And insofar as the public interest is concerned, it was perhaps put best by another judge of this district court, in another case growing out of defendants' efforts to suppress the dissemination of sexually oriented materials, who said, simply, "it is in the public interest to uphold a constitutionally guaranteed right." Playboy Enterprises v. Meese, 639 F. Supp. 581, 587 (D.D.C. 1986).
The question remains, nevertheless, whether this Court has jurisdiction, in a civil action of an equitable nature filed in anticipation of an expected criminal indictment, to enjoin the prosecution which will ensue for any reason. In Deaver v. Seymour, 261 U.S. App. D.C. 334, 822 F.2d 66 (D.C. Cir. 1987), the court of appeals for this circuit affirmed the denial of a preemptive civil injunction to block the return of a perjury indictment, notwithstanding a substantial question as to whether the prosecution could constitutionally be maintained by a special prosecutor, holding that the potential criminal defendant had an adequate remedy at law in an appeal from a final judgment of conviction.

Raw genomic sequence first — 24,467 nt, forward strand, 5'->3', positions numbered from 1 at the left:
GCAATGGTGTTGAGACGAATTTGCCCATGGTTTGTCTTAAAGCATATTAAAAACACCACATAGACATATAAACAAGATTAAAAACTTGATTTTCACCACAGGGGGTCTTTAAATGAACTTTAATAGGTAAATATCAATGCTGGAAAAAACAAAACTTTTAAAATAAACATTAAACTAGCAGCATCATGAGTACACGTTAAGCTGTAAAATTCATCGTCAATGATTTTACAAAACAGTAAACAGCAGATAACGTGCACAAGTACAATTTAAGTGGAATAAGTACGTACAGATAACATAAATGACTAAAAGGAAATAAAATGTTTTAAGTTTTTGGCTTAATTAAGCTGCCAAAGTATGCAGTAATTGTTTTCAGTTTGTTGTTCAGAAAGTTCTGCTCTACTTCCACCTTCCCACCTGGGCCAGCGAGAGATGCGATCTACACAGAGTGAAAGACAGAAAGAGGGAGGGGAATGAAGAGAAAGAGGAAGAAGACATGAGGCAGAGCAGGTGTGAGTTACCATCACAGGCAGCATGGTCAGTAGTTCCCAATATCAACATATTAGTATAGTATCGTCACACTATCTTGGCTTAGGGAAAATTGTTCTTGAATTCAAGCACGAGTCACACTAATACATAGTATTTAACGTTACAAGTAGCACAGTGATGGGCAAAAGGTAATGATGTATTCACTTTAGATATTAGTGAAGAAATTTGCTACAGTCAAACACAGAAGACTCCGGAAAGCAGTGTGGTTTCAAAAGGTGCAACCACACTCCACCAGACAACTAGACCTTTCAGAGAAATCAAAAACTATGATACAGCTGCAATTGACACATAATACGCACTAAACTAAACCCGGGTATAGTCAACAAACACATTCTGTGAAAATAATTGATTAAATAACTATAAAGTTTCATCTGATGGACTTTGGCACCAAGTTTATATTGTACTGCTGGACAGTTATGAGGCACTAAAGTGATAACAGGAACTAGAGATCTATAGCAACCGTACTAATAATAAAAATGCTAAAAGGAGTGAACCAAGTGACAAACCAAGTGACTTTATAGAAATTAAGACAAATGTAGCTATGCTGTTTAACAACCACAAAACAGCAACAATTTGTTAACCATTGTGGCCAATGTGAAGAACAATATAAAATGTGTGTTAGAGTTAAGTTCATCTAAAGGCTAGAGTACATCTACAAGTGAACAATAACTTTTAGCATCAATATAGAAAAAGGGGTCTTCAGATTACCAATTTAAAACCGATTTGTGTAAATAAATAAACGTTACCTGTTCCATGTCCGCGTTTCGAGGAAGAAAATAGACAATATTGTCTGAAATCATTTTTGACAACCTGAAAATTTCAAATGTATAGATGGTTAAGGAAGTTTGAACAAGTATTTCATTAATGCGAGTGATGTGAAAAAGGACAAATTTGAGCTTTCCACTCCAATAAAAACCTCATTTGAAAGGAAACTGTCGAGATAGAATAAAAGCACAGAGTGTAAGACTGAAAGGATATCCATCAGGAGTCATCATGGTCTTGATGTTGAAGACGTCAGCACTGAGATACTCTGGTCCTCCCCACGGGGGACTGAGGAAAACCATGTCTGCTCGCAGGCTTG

822 F.2d at 71.
Even as it did so, however, the Deaver court noted a well-established exception to the rule in the case of federal civil actions brought to vindicate First Amendment rights threatened by state criminal prosecutions. 822 F.2d at 69. And in Juluke v. Hodel, 258 U.S. App. D.C. 364, 811 F.2d 1553 (D.C. Cir. 1987), decided shortly before Deaver, another panel of the D.C. Circuit held the Younger doctrine, and the general rule of abstention, inapplicable when injunctive relief is sought against future federal prosecutions for violations of federal laws alleged to be unconstitutionally restrictive of rights of expression. 811 F.2d at 1556-58.